And here is the dirty little secret: while politicians and the energy industry talk about the clean future of the hydrogen economy, the DOE’s Hydrogen Energy Roadmap foresees up to 90% of hydrogen production coming from fossil fuels – coal, gas, oil – the rest mostly from nuclear power plants (why do you think the oil companies are investing hundreds of millions of dollars into hydrogen technology?). In other words: although hydrogen fuel cell cars themselves may emit nothing but water and heat, the process of powering the fuel cells with hydrocarbons will continue the economy’s dependence on fossil fuels and leave behind carbon dioxide (sequestered or not), the primary cause of global warming.
The greatest challenge to clean hydrogen production is its cost. Unless government mandates the use of hydrogen or significantly increases the taxes on existing fossil-based fuels, the ‘gallon/liter gasoline equivalent’ (the amount of fuel with the energy content of one gallon/liter of gas) will be the measure used by drivers to decide what fuel to use. And the cheapest way today to produce hydrogen is from fossil fuels.
Nanotechnology’s major contribution to the clean production of hydrogen lies in its application to solar cells and the catalysts used in water electrolysis. The holy grail here would be a highly efficient device that you fill with water, put in the sun, and get hydrogen without using any outside source of energy. Solar cells have the potential to make this dream come true. The two key issues for now are efficiency (which is low) and cost (which is high).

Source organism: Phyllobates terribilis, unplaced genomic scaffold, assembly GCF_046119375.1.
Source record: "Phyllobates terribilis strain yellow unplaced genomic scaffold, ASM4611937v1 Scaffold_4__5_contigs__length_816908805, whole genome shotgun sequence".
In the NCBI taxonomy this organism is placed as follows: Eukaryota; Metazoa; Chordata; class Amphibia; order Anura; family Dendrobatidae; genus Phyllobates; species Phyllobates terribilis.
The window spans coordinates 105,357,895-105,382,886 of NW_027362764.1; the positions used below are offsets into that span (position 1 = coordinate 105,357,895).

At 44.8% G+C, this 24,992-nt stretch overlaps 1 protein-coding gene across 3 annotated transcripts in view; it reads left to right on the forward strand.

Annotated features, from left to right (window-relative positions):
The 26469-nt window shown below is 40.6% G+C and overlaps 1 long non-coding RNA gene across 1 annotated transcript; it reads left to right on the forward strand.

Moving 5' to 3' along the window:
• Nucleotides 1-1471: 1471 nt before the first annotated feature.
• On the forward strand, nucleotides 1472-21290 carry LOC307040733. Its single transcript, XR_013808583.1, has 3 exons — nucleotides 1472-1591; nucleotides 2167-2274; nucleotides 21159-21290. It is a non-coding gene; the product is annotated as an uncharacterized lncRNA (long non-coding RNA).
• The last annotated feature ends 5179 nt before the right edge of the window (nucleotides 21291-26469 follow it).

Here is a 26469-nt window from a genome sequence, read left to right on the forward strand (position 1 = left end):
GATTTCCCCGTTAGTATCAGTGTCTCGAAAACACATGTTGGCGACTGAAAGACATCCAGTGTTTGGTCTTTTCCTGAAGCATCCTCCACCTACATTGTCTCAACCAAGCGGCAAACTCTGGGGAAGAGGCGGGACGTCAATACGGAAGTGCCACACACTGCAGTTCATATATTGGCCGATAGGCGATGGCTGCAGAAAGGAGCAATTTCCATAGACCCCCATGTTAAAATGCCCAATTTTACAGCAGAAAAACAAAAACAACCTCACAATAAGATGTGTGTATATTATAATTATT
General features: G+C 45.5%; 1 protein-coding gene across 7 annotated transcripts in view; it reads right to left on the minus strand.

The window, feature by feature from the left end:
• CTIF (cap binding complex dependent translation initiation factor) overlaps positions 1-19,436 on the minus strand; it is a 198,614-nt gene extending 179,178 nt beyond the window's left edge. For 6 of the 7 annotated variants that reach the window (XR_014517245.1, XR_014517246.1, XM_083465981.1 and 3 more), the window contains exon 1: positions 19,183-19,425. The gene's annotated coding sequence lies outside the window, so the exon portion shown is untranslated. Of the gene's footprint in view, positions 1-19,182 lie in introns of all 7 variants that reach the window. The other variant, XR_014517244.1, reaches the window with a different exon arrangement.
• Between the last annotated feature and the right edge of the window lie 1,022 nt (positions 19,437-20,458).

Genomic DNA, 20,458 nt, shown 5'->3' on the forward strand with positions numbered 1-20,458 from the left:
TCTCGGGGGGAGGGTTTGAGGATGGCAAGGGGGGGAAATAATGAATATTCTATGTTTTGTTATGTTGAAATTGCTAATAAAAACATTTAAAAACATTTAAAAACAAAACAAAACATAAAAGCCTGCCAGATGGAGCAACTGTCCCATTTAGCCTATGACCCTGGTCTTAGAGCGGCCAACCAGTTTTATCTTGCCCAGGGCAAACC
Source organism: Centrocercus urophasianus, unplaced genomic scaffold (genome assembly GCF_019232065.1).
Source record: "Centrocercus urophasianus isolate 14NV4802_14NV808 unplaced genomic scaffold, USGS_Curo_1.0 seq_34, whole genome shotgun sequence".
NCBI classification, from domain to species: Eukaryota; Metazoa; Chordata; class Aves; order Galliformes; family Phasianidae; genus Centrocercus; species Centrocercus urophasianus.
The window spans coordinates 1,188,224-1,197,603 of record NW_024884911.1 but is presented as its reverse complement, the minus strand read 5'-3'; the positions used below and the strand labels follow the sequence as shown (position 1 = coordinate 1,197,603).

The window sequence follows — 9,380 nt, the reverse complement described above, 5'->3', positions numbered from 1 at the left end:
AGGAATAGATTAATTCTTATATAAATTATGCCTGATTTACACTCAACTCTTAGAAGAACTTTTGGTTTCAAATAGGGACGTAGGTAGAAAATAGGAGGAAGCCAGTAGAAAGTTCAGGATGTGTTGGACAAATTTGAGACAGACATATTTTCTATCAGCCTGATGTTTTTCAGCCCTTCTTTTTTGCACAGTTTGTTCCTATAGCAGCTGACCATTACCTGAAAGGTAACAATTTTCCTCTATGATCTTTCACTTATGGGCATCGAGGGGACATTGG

In one type of solar cell hydrogen is generated directly in a photoelectrochemical process that is based on the conversion of sunlight energy to chemical energy. It has been shown that nanoscale electrode materials, resulting in higher surface area to volume ratios, will increase the efficiency of the cell.
Another type of solar cell – a photovoltaic cell – produces electricity that can then be used to power electrolytic production of hydrogen from water. Experiments with nanowire arrays and other nanostructured materials have shown that they improve the efficiency of these cells.
Without going into details here – we have plenty of news articles and spotlights on this topic on our site – it is probably safe to say that nanotechnology will play an important role in building the type of highly efficient solar cells required to become a viable alternative to fossil fuel based hydrogen production.
Storing the hydrogen onboard that is needed to run your car’s fuel cells poses another challenge. Very roughly speaking you would need about 1 kg of hydrogen to drive 100 km (or some 2.2 lbs. per 60 miles). That means you need about 5 kg/10lbs. of hydrogen to have the same average range as today’s cars. Since hydrogen’s density is only 1/10th of a gram per liter at room temperature, that means you somehow need to pack 50,000 liters (~14,000 gallons) of hydrogen into your tank. There are three ways of doing this: as a high-pressure compressed gas; a cryogenic liquid; or as a solid.
Compressed hydrogen gas tanks will likely be used in early hydrogen-powered vehicles and will need to meet cost and packaging requirements to play a role across various vehicle platforms. Honda last year announced the FCX concept car that stores 5 kg of hydrogen at 5000 psi in a tank small enough to fit into a midsize car.